A mesosphere based high altitude platform could also increase it's altitude temporarily - in a non-lighter-than-air manner - using energy from ground based or solar sources.

Other potential issues

Several potential problems exist in the design, the largest of which is the threat of micrometeorites. As these will frequently impact the airship, it must have an effective self-healing mechanism, without gaining much weight. Still, additional helium will need to be continually added to the airship to help keep it buoyant. It also faces some of the other risks that face a space elevator, such as elemental oxygen and space debris.

JP Aerospace believes the problems can be solved, and has already begun tests of the Ascender. They hope to test a 30 meter wide prototype station at 9 kilometers altitude by the end of 2005, and have been funding their operations thus far with contracts for development of military communication and spy airships designed to hover over battlefields at altitudes too high for conventional anti-aircraft systems. They also point out that, unlike getting to space on a rocket, if something goes wrong on an airship, nothing bad will happen to you or your payload.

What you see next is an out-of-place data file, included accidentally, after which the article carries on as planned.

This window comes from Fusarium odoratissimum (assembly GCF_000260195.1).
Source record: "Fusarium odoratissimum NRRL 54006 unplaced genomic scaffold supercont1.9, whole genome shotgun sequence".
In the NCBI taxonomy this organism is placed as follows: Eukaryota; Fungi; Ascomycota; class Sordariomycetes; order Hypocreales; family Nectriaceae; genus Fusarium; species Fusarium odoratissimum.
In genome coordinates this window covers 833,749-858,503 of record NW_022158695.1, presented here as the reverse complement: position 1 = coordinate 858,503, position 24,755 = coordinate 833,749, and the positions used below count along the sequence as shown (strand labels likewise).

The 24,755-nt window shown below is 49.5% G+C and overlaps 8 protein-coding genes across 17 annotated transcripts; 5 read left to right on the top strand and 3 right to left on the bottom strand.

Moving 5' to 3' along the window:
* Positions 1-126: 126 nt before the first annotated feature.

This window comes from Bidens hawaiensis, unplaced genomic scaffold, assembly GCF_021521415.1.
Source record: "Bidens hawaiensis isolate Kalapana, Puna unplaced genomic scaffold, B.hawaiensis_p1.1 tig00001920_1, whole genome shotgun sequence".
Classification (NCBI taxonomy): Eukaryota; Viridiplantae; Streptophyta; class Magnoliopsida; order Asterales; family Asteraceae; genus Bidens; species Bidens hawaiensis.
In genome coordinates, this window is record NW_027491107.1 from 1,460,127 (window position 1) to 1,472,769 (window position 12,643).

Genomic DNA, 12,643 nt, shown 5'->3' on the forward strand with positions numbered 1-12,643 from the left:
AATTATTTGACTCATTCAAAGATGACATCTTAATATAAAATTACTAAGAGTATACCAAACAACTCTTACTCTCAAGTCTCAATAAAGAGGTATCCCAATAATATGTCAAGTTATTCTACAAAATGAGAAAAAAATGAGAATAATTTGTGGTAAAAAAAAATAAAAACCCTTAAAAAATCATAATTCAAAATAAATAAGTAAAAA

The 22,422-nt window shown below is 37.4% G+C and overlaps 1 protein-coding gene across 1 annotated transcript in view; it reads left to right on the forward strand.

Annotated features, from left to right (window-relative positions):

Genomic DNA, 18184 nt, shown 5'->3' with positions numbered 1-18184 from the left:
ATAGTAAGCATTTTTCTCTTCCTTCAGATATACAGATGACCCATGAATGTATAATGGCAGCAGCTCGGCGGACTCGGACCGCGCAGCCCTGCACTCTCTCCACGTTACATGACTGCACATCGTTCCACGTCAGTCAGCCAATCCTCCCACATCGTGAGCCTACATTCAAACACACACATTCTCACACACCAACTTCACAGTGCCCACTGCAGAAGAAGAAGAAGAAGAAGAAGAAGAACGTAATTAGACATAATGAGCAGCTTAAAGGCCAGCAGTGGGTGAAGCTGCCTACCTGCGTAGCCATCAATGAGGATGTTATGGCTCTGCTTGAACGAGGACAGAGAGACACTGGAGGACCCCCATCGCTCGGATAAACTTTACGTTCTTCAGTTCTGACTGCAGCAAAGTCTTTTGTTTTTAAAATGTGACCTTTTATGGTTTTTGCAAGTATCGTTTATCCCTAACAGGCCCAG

Nobody outside JP Aerospace seems to know how the problems of high drag and low lift/drag ratios that are very typically found at hypersonic speeds might be overcome in such a vehicle; and a large degree of skepticism exists.

Of course, escape velocity is typically based on a single initial velocity without thrust. which potentially modifies some of these issues.

Nevertheless, an orbital (thermosphere) (or even mesosphere) airship would face many practical and theoretical challenges and would represent a remarkable technical achievement.

[1] Holt, G. 2009. "Approaches to Improving High-altitude airships to assist first stage to orbit." Journal of premature and hypothetical ideas in science and engineering. Vol 1. Issue 1. ghol7955@gmp.usyd.edu.au

  1. ^ What is an Orbital Airship?

See also

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Text from Wikipedia is available under the Creative Commons Attribution/Share-Alike License; additional terms may apply.

Published in July 2009.